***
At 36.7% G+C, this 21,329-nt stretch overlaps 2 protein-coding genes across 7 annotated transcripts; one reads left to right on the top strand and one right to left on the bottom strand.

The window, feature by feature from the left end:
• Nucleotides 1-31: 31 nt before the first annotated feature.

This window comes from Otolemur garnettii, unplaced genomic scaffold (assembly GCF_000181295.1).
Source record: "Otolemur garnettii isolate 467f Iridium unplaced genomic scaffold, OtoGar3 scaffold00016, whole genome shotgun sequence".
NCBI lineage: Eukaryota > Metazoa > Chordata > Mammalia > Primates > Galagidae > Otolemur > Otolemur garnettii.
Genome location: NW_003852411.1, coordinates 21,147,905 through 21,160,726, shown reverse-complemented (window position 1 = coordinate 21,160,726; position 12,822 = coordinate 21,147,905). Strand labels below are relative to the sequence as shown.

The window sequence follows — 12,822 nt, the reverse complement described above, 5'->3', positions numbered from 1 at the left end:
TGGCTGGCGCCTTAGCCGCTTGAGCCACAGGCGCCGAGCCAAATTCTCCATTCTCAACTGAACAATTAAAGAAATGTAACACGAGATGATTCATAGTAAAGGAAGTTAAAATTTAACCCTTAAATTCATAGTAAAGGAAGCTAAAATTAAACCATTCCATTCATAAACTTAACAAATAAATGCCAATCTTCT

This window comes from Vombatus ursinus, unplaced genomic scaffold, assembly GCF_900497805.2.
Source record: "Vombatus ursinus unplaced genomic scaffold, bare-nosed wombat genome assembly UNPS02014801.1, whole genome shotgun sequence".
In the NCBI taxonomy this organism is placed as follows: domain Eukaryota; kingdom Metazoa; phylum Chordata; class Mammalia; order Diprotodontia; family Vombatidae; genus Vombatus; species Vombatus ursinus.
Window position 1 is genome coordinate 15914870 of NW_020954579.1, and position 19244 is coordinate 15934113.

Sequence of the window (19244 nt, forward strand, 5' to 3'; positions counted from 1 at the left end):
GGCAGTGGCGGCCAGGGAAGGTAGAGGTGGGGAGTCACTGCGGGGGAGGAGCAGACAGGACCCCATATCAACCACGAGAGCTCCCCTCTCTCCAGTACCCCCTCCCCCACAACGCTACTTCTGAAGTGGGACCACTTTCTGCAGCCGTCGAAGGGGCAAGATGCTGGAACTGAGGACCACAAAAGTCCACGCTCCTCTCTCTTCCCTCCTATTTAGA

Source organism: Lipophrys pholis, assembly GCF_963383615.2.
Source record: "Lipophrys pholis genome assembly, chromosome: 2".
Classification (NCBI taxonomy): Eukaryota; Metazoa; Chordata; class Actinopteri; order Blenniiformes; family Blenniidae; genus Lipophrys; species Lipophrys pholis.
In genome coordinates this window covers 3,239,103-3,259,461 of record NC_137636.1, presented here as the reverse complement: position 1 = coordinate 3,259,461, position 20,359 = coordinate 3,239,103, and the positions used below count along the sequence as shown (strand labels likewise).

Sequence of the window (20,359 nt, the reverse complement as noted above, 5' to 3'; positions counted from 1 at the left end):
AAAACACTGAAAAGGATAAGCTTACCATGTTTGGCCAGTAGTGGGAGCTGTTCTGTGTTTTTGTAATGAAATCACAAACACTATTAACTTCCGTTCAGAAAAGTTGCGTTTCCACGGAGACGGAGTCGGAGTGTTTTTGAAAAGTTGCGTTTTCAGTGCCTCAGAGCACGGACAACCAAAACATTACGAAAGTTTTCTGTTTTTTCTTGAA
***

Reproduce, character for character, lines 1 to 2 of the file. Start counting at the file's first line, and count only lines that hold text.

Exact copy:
At 36.7% G+C, this 21,329-nt stretch overlaps 2 protein-coding genes across 7 annotated transcripts; one reads left to right on the top strand and one right to left on the bottom strand.

The window, feature by feature from the left end: